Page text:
A girl and her cat take on the world with nothing more than a cup of tea and a good book and enough dreams to fill the universe.
For the month of February, I wracked up 110 miles. It’s beginning to feel like a lot of running, almost too much. In February, I began to face that mid-training slump where you dread the moment you have to lace up your shoes and step out the door. This was probably in part to my desire to help with the school play which suddenly became a kind of wonderful black hole for time, but my running was also demanding a lot of time. It was like having the clash of the titans in my own life except it was my work life and my personal life and both of them are hobbies that I can easily say “no” to. Instead, I try and channel my inner Shonda Rhimes, and I say “yes” to as much as I can. It was rough. Perhaps a spring half marathon wasn’t my brightest idea.
When I finished my 9 mile run on Monday, my final run for the month of February, I texted the math teacher that works across the hall from me. I love all of my coworkers, but I feel like she has been especially supportive of my running when I don’t have a running buddy in town and my running friends and network all live hundreds of miles from me. She passed on a message from her husband that if I kept running west, I would probably make it to California by Christmas. I thought this was hilarious, but I know that runners do crazy things like that, so I asked him if he would like to sponsor that run. He said that he would at the rate of a penny a mile. It was all in fun of course. Today, when I made it to school, the math teacher came to me with a bag filled with pennies and a note from her husband saying that he was all paid up through February. It totally made my day and made the twelve miles after school today so much more worth it.
Over the past few weeks, I have also been focusing more on listening to my body, to when it has had enough, when I should stop and when I should slow down. I ran a few runs at a 12:15 mile pace and a 12:30 mile pace. I walked more. I ran a little less. I took an extra rest day. My legs were tired. They were hurting in ways that they had never really hurt before. The edges of my left calf would be stiff in the morning. My stomach is entering the stage of being constantly a little upset. I have a blister on the edge of my right foot. I’m 23 and some days it feels like I’m falling apart, but I pulled it all together today and ran my fastest 12 miles yet. I ran it in 2 hours, 20 minutes, and 20 seconds at an average pace of 11:41. My last mile was my fastest at 11:15. It was crazy, but I feel better than ever. I don’t feel as wiped out as I did on Monday or on last Friday’s long run or on the long run before that. I feel good. I feel ready to try out my new gym membership tomorrow. Slowing down has helped me reevaluate my running goals and it’s made me a stronger runner (and a little faster too.)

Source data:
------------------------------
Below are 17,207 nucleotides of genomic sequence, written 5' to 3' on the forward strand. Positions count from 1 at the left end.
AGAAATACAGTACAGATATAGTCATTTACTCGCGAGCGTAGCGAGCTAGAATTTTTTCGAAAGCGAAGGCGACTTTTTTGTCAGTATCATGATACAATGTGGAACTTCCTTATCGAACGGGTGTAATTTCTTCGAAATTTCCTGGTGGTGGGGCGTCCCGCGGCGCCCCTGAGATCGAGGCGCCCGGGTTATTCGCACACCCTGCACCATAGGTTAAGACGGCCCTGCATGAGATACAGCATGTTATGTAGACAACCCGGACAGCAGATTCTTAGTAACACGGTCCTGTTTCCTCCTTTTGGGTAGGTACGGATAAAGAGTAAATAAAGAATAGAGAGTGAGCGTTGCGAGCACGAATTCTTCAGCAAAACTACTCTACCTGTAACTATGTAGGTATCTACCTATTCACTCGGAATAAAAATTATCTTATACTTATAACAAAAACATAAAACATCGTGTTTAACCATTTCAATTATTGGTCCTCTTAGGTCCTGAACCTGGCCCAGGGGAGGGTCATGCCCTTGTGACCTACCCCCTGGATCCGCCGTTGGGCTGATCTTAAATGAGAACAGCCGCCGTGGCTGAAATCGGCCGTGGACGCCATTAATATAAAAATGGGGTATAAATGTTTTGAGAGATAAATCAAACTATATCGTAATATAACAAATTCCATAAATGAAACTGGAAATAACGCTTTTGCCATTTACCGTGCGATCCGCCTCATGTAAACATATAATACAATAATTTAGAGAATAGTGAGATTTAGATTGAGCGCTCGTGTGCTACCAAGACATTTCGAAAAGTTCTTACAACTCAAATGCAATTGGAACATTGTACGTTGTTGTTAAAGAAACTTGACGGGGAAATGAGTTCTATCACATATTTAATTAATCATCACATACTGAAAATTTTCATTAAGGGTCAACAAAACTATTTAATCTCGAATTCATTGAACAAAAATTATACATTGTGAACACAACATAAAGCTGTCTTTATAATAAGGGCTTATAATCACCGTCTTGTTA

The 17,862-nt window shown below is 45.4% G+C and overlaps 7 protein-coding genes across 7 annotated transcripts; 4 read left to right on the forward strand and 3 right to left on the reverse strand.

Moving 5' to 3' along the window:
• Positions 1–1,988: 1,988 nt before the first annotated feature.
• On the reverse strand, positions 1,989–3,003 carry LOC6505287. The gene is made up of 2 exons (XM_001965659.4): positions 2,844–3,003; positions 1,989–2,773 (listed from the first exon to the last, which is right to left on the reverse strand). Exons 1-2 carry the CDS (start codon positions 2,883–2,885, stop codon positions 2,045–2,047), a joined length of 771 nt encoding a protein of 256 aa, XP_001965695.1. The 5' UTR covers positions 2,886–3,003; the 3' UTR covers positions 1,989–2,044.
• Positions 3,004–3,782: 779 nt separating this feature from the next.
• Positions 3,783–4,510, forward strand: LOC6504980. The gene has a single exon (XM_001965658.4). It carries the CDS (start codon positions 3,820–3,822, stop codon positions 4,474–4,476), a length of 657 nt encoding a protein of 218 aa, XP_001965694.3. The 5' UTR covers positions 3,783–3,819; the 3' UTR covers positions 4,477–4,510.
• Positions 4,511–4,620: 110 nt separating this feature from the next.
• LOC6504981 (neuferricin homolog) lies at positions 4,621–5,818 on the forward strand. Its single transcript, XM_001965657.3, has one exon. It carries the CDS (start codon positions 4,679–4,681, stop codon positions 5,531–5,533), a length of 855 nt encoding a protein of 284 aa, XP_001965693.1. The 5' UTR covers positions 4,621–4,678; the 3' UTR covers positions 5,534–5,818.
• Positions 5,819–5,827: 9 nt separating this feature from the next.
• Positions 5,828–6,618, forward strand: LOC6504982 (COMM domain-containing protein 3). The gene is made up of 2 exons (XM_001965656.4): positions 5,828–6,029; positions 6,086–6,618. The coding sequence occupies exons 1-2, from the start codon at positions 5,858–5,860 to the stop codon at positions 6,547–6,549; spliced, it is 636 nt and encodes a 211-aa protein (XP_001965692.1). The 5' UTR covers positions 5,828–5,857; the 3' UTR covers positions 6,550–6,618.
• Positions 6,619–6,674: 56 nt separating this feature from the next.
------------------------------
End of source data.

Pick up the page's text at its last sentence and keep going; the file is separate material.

Through all of this reevaluating of my running life, I found that I needed to refocus a little bit. All of these miles are making me faster and stronger, but I’m not really running to become faster or stronger. Some days, like today, when I’ve had a stellar run and realize how much progress I’ve made, it’s incredibly hard for me to back down when I need to. I want to be faster and stronger on every single run. I want to beat my PR every time. This is impossible and a goal I should quit chasing, but it was one that clouded my vision in February and one that I still get distracted by. I run because I love the act of running. I love being out in the wide open, one of the blessings of being a rural runner. It’s just me and the miles and miles of highway and dirt roads that surround my little town and there’s nothing better. It makes you appreciate the weird looks cows give you when you run by (they all stop and stare or they run as fast as they can in the opposite direction) and how every driver waves at you as they pass. I run because it feels good and I need to slow down when I’m starting to push myself too hard.
I want to keep running and logging all the miles I can, but I also realize that if I want to do that, I’m going to have to add in some cross-training. This makes me nervous. The prospect of going into a gym to use all of the different machines is a little frightening. It’s downright scary sometimes, but I never thought I could run as far as I can or as fast as I can now either. I used to struggle to run two miles. I can overcome this fear and the voices of “I can’t” too.
In the end, here’s what I learned during the shortest month. Time is the most valuable currency I have and I need to find a way to budget it better. March is giving me a second chance at that. If I want to learn to be the best runner I can be, then I also need to learn how not to run and how to develop my fitness in other ways. It may be all about the miles, but I have to be a well-rounded athlete too. Knowing others support me in my goal will hopefully help me climb out of my slump and towards the finish line and a few more pennies. With that, I wish you all many happy miles (or hours of Netflix if that’s more your speed).
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No One Here But a Writer Who Gets Up and Try
Brian Marggraf, Author of Dream Brother: A Novel, Independent publishing advocate, New York City dweller
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New York City based photographer STEFAN FALKE visits artists who live and work on both sides of the 2000 miles long U.S.- Mexico border to document the vibrant culture of the region for his ongoing project. All photos and texts © Stefan Falke (No use without written permission by the author)